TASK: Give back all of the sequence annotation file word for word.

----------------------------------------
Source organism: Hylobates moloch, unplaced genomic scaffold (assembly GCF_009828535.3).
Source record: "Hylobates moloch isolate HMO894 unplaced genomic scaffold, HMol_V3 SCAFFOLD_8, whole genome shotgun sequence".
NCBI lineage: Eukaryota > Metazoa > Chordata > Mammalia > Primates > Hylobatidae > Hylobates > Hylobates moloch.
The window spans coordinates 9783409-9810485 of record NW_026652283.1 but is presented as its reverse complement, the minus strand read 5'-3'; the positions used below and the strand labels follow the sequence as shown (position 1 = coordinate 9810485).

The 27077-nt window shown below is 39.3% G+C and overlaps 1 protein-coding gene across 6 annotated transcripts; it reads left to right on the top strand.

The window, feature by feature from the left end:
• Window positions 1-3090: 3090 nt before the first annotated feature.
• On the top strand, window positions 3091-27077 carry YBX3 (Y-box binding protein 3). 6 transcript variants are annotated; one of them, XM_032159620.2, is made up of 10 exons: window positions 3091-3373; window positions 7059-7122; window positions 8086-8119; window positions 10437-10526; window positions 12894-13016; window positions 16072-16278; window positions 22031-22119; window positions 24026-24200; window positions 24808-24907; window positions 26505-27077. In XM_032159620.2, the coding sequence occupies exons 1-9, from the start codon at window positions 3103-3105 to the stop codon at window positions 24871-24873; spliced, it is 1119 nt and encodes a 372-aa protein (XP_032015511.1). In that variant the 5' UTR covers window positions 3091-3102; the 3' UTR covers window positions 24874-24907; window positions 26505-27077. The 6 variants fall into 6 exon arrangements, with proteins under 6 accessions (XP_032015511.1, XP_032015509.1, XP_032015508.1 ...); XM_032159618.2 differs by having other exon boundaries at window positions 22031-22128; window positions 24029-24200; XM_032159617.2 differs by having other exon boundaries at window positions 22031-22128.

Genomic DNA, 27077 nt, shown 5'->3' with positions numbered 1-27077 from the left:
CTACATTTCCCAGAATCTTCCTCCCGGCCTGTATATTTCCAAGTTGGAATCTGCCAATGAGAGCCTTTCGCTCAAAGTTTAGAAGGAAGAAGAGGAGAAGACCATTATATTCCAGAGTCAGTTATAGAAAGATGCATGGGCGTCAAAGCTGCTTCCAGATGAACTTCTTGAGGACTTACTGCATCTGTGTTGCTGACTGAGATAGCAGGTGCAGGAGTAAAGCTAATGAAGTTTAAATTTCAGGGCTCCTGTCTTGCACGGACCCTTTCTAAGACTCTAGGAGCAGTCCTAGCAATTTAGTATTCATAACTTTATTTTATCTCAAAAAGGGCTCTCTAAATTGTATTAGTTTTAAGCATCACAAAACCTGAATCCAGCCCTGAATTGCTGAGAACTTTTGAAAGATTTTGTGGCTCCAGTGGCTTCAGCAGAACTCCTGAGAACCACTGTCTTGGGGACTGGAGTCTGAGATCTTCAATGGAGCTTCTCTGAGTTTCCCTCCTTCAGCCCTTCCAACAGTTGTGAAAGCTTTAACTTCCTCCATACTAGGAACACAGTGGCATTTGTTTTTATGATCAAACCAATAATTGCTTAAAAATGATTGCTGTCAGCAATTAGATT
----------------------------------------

Source organism: Hylobates moloch, unplaced genomic scaffold (assembly GCF_009828535.3).
Source record: "Hylobates moloch isolate HMO894 unplaced genomic scaffold, HMol_V3 SCAFFOLD_8, whole genome shotgun sequence".
NCBI lineage: Eukaryota > Metazoa > Chordata > Mammalia > Primates > Hylobatidae > Hylobates > Hylobates moloch.
The window spans coordinates 9783409-9810485 of record NW_026652283.1 but is presented as its reverse complement, the minus strand read 5'-3'; the positions used below and the strand labels follow the sequence as shown (position 1 = coordinate 9810485).

The 27077-nt window shown below is 39.3% G+C and overlaps 1 protein-coding gene across 6 annotated transcripts; it reads left to right on the top strand.

The window, feature by feature from the left end:
• Window positions 1-3090: 3090 nt before the first annotated feature.
• On the top strand, window positions 3091-27077 carry YBX3 (Y-box binding protein 3). 6 transcript variants are annotated; one of them, XM_032159620.2, is made up of 10 exons: window positions 3091-3373; window positions 7059-7122; window positions 8086-8119; window positions 10437-10526; window positions 12894-13016; window positions 16072-16278; window positions 22031-22119; window positions 24026-24200; window positions 24808-24907; window positions 26505-27077. In XM_032159620.2, the coding sequence occupies exons 1-9, from the start codon at window positions 3103-3105 to the stop codon at window positions 24871-24873; spliced, it is 1119 nt and encodes a 372-aa protein (XP_032015511.1). In that variant the 5' UTR covers window positions 3091-3102; the 3' UTR covers window positions 24874-24907; window positions 26505-27077. The 6 variants fall into 6 exon arrangements, with proteins under 6 accessions (XP_032015511.1, XP_032015509.1, XP_032015508.1 ...); XM_032159618.2 differs by having other exon boundaries at window positions 22031-22128; window positions 24029-24200; XM_032159617.2 differs by having other exon boundaries at window positions 22031-22128.

Genomic DNA, 27077 nt, shown 5'->3' with positions numbered 1-27077 from the left:
CTACATTTCCCAGAATCTTCCTCCCGGCCTGTATATTTCCAAGTTGGAATCTGCCAATGAGAGCCTTTCGCTCAAAGTTTAGAAGGAAGAAGAGGAGAAGACCATTATATTCCAGAGTCAGTTATAGAAAGATGCATGGGCGTCAAAGCTGCTTCCAGATGAACTTCTTGAGGACTTACTGCATCTGTGTTGCTGACTGAGATAGCAGGTGCAGGAGTAAAGCTAATGAAGTTTAAATTTCAGGGCTCCTGTCTTGCACGGACCCTTTCTAAGACTCTAGGAGCAGTCCTAGCAATTTAGTATTCATAACTTTATTTTATCTCAAAAAGGGCTCTCTAAATTGTATTAGTTTTAAGCATCACAAAACCTGAATCCAGCCCTGAATTGCTGAGAACTTTTGAAAGATTTTGTGGCTCCAGTGGCTTCAGCAGAACTCCTGAGAACCACTGTCTTGGGGACTGGAGTCTGAGATCTTCAATGGAGCTTCTCTGAGTTTCCCTCCTTCAGCCCTTCCAACAGTTGTGAAAGCTTTAACTTCCTCCATACTAGGAACACAGTGGCATTTGTTTTTATGATCAAACCAATAATTGCTTAAAAATGATTGCTGTCAGCAATTAGATT